4 big issues to watch as Mass. lawmakers broker a new budget

In the corridors of the Massachusetts State House. (Robin Lubbock/WBUR)
In the corridors of the Massachusetts State House. (Robin Lubbock/WBUR)

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President Joe Biden and House Speaker Kevin McCarthy reached a debt ceiling deal over the weekend, but negotiations are just about to get underway back here on Beacon Hill.

While you were busy planning your Memorial Day weekend, the state Senate passed its $56 billion budget proposal late last week. However, the proposal includes some notable policy disagreements with the House’s spending plan, beyond the line items and earmarks.

Now, as the two sides work out the differences in closed-door meetings over the next month, here are the four big issues to watch:

1. Free community college: The House adopted Gov. Maura Healey’s proposal to offer tuition-free community college to residents 25 and older who haven’t yet gotten a college degree. But the Senate’s plan goes even bigger, proposing to cover costs for community college nursing students, too.

2. In-state tuition: The Senate budget would also extend in-state tuition at the state’s public colleges to undocumented immigrants (as long as they went to a Massachusetts high school or have a GED, along with some other requirements). Healey has been a vocal supporter of the idea, but the House hasn’t gotten on board.

3. Online lottery: The House wants to let the Massachusetts Lottery take its products online in order to compete with mobile sports betting. So does Healey. But the Senate rejected an attempt to add the proposal to its budget last week.

4. Free school meals: The House budget would extend the state’s pandemic-era universal free school meal program through the next academic year, following suit with Healey’s initial proposal. But it wasn’t in the plan passed last week by the Senate. (Senate leaders reportedly want to tackle the issue in a different bill.)

  • What’s next: Lawmakers technically have until July 1 (the beginning of the next fiscal year) to pass the annual budget — but don’t necessarily expect action by then. It’s become commonplace in recent years for a deal to not get done until weeks, even months, after that deadline.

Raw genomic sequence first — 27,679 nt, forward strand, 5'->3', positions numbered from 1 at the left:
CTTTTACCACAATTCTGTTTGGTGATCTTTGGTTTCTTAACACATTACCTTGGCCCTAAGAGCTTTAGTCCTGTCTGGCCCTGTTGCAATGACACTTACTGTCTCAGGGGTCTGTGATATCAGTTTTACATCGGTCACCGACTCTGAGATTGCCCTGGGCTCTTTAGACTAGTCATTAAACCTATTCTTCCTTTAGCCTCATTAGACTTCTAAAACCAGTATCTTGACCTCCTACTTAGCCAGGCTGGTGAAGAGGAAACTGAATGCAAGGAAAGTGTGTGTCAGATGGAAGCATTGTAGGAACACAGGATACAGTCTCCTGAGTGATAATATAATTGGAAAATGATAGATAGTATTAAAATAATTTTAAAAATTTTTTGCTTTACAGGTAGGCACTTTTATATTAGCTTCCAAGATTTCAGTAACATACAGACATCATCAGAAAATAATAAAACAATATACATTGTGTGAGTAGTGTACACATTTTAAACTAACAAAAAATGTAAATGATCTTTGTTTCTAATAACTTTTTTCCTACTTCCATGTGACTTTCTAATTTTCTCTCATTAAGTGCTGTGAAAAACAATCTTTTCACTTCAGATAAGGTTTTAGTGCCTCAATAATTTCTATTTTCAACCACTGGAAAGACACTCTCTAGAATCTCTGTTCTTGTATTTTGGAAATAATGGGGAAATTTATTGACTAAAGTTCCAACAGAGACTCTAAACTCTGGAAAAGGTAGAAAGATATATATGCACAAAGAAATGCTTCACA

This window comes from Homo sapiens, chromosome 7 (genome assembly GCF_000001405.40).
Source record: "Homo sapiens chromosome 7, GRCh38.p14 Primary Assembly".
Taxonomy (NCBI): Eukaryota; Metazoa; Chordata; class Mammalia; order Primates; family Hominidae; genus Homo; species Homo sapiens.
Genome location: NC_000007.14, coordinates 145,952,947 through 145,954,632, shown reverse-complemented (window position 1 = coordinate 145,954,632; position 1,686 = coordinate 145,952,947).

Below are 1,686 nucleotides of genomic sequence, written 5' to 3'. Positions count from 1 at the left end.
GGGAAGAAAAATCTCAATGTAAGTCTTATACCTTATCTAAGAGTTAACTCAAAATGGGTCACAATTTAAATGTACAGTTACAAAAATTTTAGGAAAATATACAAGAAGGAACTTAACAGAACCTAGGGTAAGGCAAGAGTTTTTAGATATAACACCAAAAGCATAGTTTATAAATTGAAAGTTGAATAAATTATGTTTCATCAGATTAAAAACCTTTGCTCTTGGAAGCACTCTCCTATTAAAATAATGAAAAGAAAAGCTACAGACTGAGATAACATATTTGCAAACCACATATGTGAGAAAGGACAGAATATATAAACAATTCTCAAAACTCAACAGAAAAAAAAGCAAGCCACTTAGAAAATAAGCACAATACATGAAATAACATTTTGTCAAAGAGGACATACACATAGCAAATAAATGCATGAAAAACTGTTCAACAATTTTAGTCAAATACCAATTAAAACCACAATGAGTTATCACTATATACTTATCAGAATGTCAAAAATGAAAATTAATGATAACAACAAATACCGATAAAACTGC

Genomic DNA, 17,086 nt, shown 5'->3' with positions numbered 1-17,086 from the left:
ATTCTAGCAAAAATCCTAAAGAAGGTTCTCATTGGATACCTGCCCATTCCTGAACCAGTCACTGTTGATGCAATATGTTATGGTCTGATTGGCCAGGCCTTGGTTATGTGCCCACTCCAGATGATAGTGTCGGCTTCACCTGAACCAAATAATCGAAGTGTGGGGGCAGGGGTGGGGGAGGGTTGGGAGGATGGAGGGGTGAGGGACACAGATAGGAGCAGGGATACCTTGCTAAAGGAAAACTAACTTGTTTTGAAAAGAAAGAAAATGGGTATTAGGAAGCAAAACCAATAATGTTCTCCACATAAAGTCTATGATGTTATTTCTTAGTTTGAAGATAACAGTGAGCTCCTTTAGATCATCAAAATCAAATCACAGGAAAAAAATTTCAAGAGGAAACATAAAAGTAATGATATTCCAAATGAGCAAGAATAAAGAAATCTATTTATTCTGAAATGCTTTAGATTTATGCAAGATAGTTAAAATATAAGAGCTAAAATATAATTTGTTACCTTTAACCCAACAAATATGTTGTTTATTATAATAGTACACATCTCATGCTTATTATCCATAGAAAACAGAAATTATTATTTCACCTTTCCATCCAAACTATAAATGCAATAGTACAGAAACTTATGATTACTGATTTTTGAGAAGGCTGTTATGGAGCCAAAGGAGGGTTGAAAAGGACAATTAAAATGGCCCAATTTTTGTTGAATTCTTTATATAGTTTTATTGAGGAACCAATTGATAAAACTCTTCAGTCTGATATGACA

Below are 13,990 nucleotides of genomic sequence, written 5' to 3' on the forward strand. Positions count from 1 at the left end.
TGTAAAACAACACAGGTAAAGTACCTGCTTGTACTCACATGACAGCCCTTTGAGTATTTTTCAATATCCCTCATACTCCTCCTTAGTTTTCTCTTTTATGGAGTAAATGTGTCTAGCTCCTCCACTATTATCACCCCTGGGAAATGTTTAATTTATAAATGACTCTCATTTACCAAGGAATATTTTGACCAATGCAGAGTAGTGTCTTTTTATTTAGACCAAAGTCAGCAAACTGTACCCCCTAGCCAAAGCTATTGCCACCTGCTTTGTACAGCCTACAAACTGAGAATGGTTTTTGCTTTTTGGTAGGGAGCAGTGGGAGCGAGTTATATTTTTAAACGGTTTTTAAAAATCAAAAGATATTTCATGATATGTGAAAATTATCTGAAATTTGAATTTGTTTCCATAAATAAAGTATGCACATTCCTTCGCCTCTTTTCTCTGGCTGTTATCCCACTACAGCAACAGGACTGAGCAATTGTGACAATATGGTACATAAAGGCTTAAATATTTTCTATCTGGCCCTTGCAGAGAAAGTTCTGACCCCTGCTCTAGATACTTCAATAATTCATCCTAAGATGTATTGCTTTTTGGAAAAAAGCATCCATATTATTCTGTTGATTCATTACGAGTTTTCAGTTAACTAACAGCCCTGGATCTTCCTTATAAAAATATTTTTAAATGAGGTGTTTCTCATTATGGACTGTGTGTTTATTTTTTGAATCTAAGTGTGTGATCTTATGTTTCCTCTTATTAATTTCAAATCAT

History denied: After becoming just the fourth team in NBA history to force a Game 7 after falling behind 3-0 in a playoff series, the Celtics ultimately fell short, losing 103-84 to the Miami Heat last night. It was a deflating end to a day — and a season — that began with lots of fanfare and optimism about a possible return to the NBA Finals.

To the polls: There’s a special election today in parts of Boston (and a little of Brookline), though it’s missing the thrill. Democrats in both races are running uncontested.

Out of service: Deer Island remains closed to the public today, after an out-of-service wind turbine started spinning uncontrollably yesterday. Crews were able to stop it, but the area is still off limits out of an “abundance of caution.”

  • What happened: Officials say yesterday’s strong winds broke a braking mechanism in the turbine.

Back in service: The ferry to and from Winthrop resumes for the summer today — and there’s a new stop at Logan Airport. Proponents of the new route say it will help hundreds of Winthrop residents commute to jobs at Logan without clogging neighborhood roads.

  • Get familiar: The ferry also makes stops in Quincy, the Seaport and Boston’s downtown waterfront. Check out the schedule here.

P.S.— Love food? Hate food waste? Then come to CitySpace tonight. Margaret and Irene Li, the chef-sisters behind Mei Mei Dumplings, will join us to talk about their “totally achievable” zero-waste approach to home cooking. General admission tickets are $15 — but they include some gazpacho and citrus cake after the conversation.


Nik DeCosta-Klipa Newsletter Editor
Nik DeCosta-Klipa is the newsletter editor for WBUR.



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